Sugar consumption and dental caries experience in Kenya

Citation:
Githua Macigo, F, Mutave R, Ogunbodede E, Gathece L.  2016.  Sugar consumption and dental caries experience in Kenya, 2016/04/05. International dental journal. 66

Abstract:

Introduction:There have been claims that dental caries experience and prevalence in Kenya has been increasing as a result of increased sugar consumption. A review of the literature in 1986 failed to link dental caries experience with an increase in gross national sugar consumption. Subsequently, a number of studies were conducted, necessitating further review to examine trends in dental caries experience and to relate this to changes in per capita sugar consumption.
Methods:
Studies conducted since 1980 for children 3-15 years of age were examined. Dental caries prevalence and experience for 3-5 years' (deciduous teeth) and 12 years' (permanent teeth) age groups were analysed. Calculation of per capita sugar consumption was performed using gross national annual sugar consumption for 1969-2009 national population census years.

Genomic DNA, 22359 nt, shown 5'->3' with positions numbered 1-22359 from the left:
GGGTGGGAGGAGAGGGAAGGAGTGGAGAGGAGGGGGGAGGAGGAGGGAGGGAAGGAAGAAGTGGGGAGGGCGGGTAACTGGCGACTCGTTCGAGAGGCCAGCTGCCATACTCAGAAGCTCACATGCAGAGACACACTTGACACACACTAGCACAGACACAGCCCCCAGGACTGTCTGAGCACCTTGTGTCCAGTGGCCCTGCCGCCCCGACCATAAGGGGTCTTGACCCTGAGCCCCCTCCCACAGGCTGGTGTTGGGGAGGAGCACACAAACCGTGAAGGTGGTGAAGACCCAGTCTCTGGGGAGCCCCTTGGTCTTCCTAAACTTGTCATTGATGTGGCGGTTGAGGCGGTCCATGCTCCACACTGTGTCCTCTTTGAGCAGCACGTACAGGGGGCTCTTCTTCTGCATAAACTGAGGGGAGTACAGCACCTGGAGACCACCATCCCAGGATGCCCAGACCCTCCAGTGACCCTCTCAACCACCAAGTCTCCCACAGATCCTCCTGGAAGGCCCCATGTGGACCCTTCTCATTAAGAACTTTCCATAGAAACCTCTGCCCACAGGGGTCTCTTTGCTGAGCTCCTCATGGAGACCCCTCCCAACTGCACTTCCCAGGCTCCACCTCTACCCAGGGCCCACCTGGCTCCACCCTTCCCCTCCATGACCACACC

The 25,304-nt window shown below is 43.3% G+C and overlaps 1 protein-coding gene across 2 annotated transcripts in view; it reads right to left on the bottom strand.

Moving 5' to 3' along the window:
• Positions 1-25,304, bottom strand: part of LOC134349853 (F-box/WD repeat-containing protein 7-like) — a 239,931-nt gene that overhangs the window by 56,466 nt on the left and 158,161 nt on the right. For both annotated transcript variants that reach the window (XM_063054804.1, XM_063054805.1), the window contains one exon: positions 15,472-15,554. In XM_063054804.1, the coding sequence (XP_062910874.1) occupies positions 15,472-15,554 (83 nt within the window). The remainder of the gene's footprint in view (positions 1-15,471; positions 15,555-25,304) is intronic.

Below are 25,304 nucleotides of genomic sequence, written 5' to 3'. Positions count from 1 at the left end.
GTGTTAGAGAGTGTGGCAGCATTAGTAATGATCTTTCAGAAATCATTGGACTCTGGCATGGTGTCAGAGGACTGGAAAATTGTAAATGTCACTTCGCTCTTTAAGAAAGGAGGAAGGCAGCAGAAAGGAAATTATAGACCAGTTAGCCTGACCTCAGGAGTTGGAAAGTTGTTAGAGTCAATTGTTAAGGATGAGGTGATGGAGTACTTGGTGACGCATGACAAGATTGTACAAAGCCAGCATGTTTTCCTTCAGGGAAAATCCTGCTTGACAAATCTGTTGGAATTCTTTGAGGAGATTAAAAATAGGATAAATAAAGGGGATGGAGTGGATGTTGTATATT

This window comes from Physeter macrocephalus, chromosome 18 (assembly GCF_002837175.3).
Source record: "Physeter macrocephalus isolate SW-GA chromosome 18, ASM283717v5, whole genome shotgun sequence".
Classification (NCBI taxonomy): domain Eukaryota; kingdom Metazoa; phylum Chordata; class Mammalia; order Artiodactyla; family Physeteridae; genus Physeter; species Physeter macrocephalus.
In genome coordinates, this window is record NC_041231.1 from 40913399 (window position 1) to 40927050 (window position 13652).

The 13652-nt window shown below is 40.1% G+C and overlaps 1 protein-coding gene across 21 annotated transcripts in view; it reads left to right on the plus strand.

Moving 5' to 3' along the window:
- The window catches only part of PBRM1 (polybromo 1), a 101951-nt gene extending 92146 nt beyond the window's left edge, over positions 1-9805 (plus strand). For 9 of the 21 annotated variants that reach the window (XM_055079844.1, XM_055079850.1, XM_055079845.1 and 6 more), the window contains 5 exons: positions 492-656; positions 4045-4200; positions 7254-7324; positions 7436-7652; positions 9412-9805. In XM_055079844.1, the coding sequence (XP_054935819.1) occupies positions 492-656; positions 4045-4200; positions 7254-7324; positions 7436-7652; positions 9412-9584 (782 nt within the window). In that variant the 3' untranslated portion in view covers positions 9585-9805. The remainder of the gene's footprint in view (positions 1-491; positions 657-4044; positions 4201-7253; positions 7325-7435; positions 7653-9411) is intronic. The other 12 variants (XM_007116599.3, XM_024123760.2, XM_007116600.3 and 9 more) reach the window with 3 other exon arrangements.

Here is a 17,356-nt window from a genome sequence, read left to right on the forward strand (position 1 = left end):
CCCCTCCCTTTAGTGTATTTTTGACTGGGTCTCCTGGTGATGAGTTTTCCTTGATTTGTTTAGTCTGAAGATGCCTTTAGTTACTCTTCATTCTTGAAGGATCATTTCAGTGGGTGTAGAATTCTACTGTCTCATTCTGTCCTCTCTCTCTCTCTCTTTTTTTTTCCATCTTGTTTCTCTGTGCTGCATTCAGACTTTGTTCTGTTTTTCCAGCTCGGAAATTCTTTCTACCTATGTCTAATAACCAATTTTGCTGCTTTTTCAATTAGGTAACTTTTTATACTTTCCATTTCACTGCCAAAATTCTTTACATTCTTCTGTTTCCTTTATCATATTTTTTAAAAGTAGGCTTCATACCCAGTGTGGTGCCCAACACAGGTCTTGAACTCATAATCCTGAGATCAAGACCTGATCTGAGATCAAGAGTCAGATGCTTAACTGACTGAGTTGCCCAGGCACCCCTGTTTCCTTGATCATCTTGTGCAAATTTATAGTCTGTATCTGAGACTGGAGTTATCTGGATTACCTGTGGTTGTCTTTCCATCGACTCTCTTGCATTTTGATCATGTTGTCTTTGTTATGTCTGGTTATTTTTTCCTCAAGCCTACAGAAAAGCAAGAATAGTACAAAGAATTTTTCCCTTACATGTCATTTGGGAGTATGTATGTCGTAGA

Results:
There was a gradual increase in per capita sugar consumption, from 35.5 g/day in 1969 to 60.8 g/day in 2009. Dental caries experience in deciduous teeth for children 3-5 years of age increased from a decayed, missing and filled teeth/decayed and filled teeth (dmft/dft) index of 1.5 in the 1980s to 2.95 in the 2000s. At 12 years of age, caries experience for permanent teeth increased from a DMFT of 0.2 to a DMFT of 0.92 over the same period. Dental caries prevalence for both deciduous and permanent teeth also increased with time.
Conclusion:
These observations suggest that dental caries prevalence and experience increased with time, in parallel to an increase in per capita sugar consumption. However, a clearer understanding can be derived from longitudinal studies, based on actual household age-specific sugar consumption and dental caries incidence.

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